How are you guys doing, my name is Josh Crowe, and today I’m going to show you how you can accurately estimate your social security benefits now there are three steps I’m gonna walk you through. 

The first step is to go to the Social Security Administration website, the second step is to enter some your personal information, and finally, I’ll teach you how to analyze the three options the Social Security Administration give you. 

Alright, so we’re gonna go ahead and jump into the first step and that’s to open up a web browser, type in, and hit enter. Now, from the Social Security Administration website scroll down about halfway, and look for the retirement estimator tool, it’s a blue button with a calculator, click that and you’ll be redirected to a page with a large blue button that states estimate your retirement benefits.

You want to click on that button, and then you’re going to be asked to enter your information. So first name, last name, your mother’s maiden name, your social security number, date of birth, and then place of birth, and that’s by state, and then when you scroll to the bottom, you’ll see terms of services, you’ll need to read those and hit I agree to the terms of services, and press submit.

Now this next screen is what makes the estimator so accurate when compared to what it is the statements you’ll get in the mail or via email, and that’s because it’s based on your most recent earned income, and not on what the Social Security receives from the IRS which is typically 2 or 3 years behind. 

So I’m going to go ahead and enter in a number here and hit next. All right, so jumping to the final screen – the most important – there are three rows you see here. Each one denotes the monthly benefit you’ll receive from Social Security dependent upon the age you would like to begin your benefits.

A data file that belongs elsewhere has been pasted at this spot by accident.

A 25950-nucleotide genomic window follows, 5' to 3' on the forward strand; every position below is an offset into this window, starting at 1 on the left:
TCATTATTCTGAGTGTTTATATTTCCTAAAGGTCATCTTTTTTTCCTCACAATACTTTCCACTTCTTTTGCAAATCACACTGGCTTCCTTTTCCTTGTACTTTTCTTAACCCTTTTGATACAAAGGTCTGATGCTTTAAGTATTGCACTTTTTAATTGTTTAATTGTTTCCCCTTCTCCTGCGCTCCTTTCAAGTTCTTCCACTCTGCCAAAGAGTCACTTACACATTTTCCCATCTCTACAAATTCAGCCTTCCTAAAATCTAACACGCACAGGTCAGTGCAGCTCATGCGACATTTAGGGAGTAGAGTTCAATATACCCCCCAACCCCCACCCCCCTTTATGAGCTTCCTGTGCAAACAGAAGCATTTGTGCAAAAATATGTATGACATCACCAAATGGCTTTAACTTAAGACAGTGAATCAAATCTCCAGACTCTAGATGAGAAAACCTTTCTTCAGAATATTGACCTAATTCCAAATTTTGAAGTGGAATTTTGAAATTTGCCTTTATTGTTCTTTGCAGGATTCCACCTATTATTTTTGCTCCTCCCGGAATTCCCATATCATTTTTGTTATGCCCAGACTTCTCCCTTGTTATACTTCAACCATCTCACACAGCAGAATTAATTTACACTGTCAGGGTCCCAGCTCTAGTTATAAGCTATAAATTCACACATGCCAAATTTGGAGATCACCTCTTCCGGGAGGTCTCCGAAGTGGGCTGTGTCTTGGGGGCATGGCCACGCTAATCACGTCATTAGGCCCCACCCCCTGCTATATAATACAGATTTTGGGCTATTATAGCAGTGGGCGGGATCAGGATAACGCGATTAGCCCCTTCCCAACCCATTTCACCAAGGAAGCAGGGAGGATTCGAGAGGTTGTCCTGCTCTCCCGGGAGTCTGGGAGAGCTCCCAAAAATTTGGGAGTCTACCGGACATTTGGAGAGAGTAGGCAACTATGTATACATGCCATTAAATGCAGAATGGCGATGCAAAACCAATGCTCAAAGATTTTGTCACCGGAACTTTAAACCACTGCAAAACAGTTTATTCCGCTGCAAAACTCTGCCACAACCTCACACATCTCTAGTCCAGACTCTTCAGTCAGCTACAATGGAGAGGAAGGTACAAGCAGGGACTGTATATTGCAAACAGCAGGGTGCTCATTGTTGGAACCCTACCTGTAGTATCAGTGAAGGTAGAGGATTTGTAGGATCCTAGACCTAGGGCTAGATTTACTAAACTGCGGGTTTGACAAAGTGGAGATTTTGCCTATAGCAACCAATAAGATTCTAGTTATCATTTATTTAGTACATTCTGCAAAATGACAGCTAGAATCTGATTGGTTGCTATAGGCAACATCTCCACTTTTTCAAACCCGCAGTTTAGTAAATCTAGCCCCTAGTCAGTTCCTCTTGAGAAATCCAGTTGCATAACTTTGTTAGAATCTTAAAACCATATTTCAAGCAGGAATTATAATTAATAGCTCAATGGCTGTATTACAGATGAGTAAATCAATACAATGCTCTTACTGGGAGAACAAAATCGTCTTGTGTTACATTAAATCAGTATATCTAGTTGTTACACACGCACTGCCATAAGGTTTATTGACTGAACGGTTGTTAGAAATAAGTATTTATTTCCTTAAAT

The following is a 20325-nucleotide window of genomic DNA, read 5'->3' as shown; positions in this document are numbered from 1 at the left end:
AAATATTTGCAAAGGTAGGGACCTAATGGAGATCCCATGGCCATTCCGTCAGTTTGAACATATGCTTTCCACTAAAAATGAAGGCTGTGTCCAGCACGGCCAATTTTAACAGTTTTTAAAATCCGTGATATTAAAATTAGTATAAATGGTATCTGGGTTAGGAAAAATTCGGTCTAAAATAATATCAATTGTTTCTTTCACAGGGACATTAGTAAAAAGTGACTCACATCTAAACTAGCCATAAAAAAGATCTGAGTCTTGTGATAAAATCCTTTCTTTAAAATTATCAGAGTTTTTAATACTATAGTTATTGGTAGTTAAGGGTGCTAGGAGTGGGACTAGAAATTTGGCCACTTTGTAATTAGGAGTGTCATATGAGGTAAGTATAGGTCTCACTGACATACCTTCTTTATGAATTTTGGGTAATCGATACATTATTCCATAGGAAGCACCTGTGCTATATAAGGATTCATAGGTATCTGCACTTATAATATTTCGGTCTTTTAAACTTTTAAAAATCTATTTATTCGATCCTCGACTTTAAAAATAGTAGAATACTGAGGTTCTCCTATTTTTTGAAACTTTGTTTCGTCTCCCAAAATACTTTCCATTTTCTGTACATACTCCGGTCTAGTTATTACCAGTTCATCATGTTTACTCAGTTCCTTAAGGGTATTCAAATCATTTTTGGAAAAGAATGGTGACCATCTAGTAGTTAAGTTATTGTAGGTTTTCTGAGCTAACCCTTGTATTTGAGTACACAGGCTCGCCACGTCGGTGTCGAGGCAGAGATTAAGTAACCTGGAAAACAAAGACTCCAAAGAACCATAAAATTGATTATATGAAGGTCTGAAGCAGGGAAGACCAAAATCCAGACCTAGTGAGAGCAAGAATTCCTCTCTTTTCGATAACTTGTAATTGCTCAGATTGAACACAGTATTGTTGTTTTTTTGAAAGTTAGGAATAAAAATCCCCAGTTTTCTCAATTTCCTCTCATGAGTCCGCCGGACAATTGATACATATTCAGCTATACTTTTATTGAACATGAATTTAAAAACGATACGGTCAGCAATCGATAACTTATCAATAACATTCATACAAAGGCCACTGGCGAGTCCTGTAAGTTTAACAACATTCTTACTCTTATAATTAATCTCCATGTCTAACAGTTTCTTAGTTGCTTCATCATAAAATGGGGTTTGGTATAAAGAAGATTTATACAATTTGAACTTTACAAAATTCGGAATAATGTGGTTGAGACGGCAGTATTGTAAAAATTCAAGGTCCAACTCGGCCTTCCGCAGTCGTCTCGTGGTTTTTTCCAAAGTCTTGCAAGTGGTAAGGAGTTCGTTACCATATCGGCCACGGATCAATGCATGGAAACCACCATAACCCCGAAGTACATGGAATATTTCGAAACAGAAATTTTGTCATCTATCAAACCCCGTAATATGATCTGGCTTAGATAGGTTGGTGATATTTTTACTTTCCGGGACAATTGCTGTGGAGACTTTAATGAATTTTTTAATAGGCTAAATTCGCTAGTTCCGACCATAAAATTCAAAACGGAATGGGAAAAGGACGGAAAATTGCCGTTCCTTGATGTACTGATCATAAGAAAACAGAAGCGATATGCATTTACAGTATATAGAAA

In this bottom row here you see age 62, we’re going to start there. It jumps to 67 here at the top, it’s a bit out of order, and then 70. So we’ll go in that order. At age 62 if you’re earning an average annual income of $60,000 your monthly benefit will be one thousand three hundred and ninety dollars per month.

Now the Social Security Administration has a database of your working history, and that comes from that previous screen where you entered you or personal information, so this is fairly accurate. 

Jumping to the top, if you wait a little bit longer the Social Security Administration will pay you more. So at full retirement they’ll give you one hundred percent of your benefit. Earning 60,000 per year on average, your benefit will be roughly two thousand one hundred and nineteen dollars per month. 

Jumping down to age seventy, the Social Security Administration will give you an 8% increase every year from age 67 to age 70, so again, taking at 70 earning $60,000 per year. We can see here, that our monthly benefit is two thousand six hundred and forty nine dollars, a little over double what we receive for weighting that additional eight years as opposed to taking it early at age 62.

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